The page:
Judge not lest ye be ready to hear the result. Whether it’s microphone placement or mix choices, there’ve been times where I thought, “that guy doesn’t know what he’s doing.” But then I heard the result. The last newsletter covered low passing drums. There are a number of other non-traditional methods that get some good sounds.
1. Acoustic Guitar Distortion
That’s right, I added distortion to an acoustic guitar – rhythm, mind you.
We usually run a full-size band of seven-to-eight people but this day we were short a few, including both of our electric guitarists (usually one rhythm and one lead).
One of the songs needed that grungy electric grinding in the background. Otherwise, with what we had on stage, the song fell flat.
I didn’t add a ton of distortion because the sound should match up with the band as much as possible. But I did add it. It wasn’t enough to destroy the natural sound of the acoustic guitar but it added enough of that backfill grunge to get me what I needed.
Another method I could have used would have been to duplicate the acoustic guitar channel on the console and added the distortion to only one channel. Then I could have blended the wet and dry channels to get both the distortion while keeping the acoustic’s clarity and brightness.
2. Center Amp Miking
I’ve seen this story pop up from a few people recently and I’ve experienced it myself.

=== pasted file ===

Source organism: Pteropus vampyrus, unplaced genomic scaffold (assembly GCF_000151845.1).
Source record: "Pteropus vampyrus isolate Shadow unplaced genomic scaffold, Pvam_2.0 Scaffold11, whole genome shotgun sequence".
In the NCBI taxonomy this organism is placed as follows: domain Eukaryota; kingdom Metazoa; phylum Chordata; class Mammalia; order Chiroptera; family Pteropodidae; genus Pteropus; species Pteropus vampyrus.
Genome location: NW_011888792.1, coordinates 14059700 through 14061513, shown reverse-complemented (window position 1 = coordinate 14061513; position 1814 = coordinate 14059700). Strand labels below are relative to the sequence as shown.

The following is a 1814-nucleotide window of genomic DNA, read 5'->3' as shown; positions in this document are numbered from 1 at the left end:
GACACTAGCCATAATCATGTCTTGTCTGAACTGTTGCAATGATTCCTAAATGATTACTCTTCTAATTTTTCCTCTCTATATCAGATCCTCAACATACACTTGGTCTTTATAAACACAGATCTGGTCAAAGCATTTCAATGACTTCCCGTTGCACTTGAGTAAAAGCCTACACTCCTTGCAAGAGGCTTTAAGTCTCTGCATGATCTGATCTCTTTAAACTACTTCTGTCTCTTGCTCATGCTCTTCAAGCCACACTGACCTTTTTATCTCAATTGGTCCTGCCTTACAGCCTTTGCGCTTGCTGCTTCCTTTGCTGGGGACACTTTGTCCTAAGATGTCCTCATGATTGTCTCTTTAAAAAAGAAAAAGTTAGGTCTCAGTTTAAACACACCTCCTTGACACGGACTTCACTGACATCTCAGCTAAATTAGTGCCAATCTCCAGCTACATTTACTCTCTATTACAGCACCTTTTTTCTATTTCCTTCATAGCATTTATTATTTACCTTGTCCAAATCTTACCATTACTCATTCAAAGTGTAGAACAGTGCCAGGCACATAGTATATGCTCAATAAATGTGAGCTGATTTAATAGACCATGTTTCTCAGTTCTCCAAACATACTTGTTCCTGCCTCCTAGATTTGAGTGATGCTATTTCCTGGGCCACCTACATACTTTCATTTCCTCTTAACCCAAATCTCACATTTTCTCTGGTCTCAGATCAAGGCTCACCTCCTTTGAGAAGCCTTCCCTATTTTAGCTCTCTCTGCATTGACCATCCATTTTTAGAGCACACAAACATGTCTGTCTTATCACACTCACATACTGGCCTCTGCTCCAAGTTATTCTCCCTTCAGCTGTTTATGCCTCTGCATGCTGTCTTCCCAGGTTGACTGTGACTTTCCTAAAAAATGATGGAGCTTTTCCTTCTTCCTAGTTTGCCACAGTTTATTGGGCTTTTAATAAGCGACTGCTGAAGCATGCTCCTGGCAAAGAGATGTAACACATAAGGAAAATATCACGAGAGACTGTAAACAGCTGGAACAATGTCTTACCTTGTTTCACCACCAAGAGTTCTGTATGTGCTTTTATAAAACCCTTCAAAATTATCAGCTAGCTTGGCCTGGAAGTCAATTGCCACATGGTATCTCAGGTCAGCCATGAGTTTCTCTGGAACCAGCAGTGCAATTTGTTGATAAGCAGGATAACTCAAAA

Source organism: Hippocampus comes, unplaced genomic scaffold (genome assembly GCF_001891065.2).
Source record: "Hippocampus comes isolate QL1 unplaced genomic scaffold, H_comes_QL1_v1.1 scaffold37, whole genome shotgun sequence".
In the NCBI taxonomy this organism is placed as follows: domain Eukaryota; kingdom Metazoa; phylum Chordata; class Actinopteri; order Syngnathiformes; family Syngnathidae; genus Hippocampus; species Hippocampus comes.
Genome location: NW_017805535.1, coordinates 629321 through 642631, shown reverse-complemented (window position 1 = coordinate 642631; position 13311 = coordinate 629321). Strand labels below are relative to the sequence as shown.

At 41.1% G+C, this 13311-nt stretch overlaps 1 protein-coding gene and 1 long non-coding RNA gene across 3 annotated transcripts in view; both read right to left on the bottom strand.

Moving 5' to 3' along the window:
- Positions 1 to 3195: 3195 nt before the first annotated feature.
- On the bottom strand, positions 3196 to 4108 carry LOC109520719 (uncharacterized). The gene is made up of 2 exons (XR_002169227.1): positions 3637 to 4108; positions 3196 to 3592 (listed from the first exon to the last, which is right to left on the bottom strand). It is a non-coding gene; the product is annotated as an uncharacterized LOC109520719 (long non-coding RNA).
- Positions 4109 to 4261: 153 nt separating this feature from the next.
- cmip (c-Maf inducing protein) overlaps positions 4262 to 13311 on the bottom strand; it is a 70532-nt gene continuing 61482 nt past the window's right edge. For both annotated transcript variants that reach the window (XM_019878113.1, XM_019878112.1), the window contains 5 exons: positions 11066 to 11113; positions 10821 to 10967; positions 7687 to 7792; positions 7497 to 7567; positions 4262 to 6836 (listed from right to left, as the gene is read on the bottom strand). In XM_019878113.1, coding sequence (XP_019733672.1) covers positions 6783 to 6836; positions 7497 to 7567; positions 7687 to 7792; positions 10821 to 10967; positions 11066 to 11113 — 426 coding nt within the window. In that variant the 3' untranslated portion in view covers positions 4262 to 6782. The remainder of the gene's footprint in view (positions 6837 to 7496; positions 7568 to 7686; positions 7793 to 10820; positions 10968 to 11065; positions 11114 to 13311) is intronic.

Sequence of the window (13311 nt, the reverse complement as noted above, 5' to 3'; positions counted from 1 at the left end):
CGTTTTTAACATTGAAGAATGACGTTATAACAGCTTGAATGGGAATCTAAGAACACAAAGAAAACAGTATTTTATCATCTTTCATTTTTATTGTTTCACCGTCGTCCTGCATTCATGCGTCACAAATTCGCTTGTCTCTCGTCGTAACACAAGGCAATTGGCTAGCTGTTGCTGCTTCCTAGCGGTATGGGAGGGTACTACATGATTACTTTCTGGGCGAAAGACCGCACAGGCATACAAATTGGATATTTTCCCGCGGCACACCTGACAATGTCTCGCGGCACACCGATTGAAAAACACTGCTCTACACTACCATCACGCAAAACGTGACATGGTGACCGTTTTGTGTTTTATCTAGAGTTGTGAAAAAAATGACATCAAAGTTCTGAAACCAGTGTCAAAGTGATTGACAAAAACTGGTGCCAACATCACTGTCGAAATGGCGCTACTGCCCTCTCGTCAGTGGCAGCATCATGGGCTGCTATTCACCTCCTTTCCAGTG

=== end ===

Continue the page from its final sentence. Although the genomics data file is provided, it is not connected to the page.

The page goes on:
Traditionally, we’re all taught (and we teach) that a guitar amplifier should be miked with the microphone at some point between the amp speaker’s center and the outside rim – adjusting for where it gives the best sound.
The last place to put the mic is the very center – in front of that voice coil/dust cap. But, you know what? Sometimes that placement gives the BEST sound.
I’m not saying you should always do it that way. However, if you aren’t getting the sound you like from the traditional miking method, give it a try.
3. Horizontal Hi-Hat Miking
This one’s new to me but it makes perfect sense. Drum miking means we have to deal with the whole bleed between the snare and the hi-hat and try to minimize it. Not that all bleed is bad.
James Cadwallader says, “Some time ago, I picked up the method of turning a small diaphragm cardioid condenser nearly horizontal above the hi-hat and pointing it away from the snare. Having the snare in the “nulling area” of the mic’s polar pattern is very effective in reducing bleed.”
He said when another tech would come in, it’s the first thing they would want to change – because it didn’t align with their traditional thinking about drum miking.
It’s very easy to set up the stage and mix like you’ve been doing for years. And that might get you a really good sound. Now step out of your comfort zone and look for non-traditional methods to everything from miking to mixing. Maybe you have a number of “ah ha!” moments.
Another method to get a better sound is through adding more power and energy to the mix. Check it out below: